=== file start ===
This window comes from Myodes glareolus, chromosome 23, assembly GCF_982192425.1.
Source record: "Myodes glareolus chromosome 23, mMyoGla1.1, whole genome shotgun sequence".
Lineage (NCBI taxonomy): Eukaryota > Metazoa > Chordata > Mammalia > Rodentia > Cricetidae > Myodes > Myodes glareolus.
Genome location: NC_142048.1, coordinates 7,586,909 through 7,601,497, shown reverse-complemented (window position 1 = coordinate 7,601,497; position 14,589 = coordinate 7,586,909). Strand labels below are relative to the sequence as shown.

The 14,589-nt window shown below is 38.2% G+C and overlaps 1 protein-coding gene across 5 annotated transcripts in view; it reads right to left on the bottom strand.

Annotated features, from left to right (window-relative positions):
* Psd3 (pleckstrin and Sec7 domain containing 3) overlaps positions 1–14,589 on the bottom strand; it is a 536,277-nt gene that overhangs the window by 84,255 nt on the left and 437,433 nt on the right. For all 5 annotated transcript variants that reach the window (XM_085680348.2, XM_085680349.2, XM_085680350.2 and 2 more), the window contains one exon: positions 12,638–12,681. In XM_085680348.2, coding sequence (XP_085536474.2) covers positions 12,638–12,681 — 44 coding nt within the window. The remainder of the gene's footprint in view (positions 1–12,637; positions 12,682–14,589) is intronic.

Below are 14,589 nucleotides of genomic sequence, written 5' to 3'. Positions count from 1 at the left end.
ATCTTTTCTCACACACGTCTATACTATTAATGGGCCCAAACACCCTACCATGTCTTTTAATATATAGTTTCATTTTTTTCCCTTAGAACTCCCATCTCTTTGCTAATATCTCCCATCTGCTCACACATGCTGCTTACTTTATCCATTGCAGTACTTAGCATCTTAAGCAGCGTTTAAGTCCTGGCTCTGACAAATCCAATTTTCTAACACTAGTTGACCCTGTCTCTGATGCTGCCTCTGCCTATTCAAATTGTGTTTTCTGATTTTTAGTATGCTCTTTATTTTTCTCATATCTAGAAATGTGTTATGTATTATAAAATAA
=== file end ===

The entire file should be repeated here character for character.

This window comes from Myodes glareolus, chromosome 23, assembly GCF_982192425.1.
Source record: "Myodes glareolus chromosome 23, mMyoGla1.1, whole genome shotgun sequence".
Lineage (NCBI taxonomy): Eukaryota > Metazoa > Chordata > Mammalia > Rodentia > Cricetidae > Myodes > Myodes glareolus.
Genome location: NC_142048.1, coordinates 7,586,909 through 7,601,497, shown reverse-complemented (window position 1 = coordinate 7,601,497; position 14,589 = coordinate 7,586,909). Strand labels below are relative to the sequence as shown.

The 14,589-nt window shown below is 38.2% G+C and overlaps 1 protein-coding gene across 5 annotated transcripts in view; it reads right to left on the bottom strand.

Annotated features, from left to right (window-relative positions):
* Psd3 (pleckstrin and Sec7 domain containing 3) overlaps positions 1–14,589 on the bottom strand; it is a 536,277-nt gene that overhangs the window by 84,255 nt on the left and 437,433 nt on the right. For all 5 annotated transcript variants that reach the window (XM_085680348.2, XM_085680349.2, XM_085680350.2 and 2 more), the window contains one exon: positions 12,638–12,681. In XM_085680348.2, coding sequence (XP_085536474.2) covers positions 12,638–12,681 — 44 coding nt within the window. The remainder of the gene's footprint in view (positions 1–12,637; positions 12,682–14,589) is intronic.

Below are 14,589 nucleotides of genomic sequence, written 5' to 3'. Positions count from 1 at the left end.
ATCTTTTCTCACACACGTCTATACTATTAATGGGCCCAAACACCCTACCATGTCTTTTAATATATAGTTTCATTTTTTTCCCTTAGAACTCCCATCTCTTTGCTAATATCTCCCATCTGCTCACACATGCTGCTTACTTTATCCATTGCAGTACTTAGCATCTTAAGCAGCGTTTAAGTCCTGGCTCTGACAAATCCAATTTTCTAACACTAGTTGACCCTGTCTCTGATGCTGCCTCTGCCTATTCAAATTGTGTTTTCTGATTTTTAGTATGCTCTTTATTTTTCTCATATCTAGAAATGTGTTATGTATTATAAAATAA